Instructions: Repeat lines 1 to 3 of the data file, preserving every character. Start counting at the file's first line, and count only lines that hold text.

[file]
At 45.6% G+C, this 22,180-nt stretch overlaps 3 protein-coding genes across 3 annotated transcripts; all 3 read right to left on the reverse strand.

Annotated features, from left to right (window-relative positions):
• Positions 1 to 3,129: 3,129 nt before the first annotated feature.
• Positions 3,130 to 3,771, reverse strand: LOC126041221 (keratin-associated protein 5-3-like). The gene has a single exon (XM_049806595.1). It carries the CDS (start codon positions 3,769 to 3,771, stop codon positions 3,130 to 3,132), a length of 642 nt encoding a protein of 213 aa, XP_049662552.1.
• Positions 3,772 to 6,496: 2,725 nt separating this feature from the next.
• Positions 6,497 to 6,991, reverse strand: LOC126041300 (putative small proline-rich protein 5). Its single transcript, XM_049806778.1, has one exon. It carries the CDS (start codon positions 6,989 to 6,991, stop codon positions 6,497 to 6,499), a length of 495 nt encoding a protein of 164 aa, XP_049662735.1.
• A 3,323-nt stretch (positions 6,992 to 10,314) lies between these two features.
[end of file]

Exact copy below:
At 45.6% G+C, this 22,180-nt stretch overlaps 3 protein-coding genes across 3 annotated transcripts; all 3 read right to left on the reverse strand.

Annotated features, from left to right (window-relative positions):
• Positions 1 to 3,129: 3,129 nt before the first annotated feature.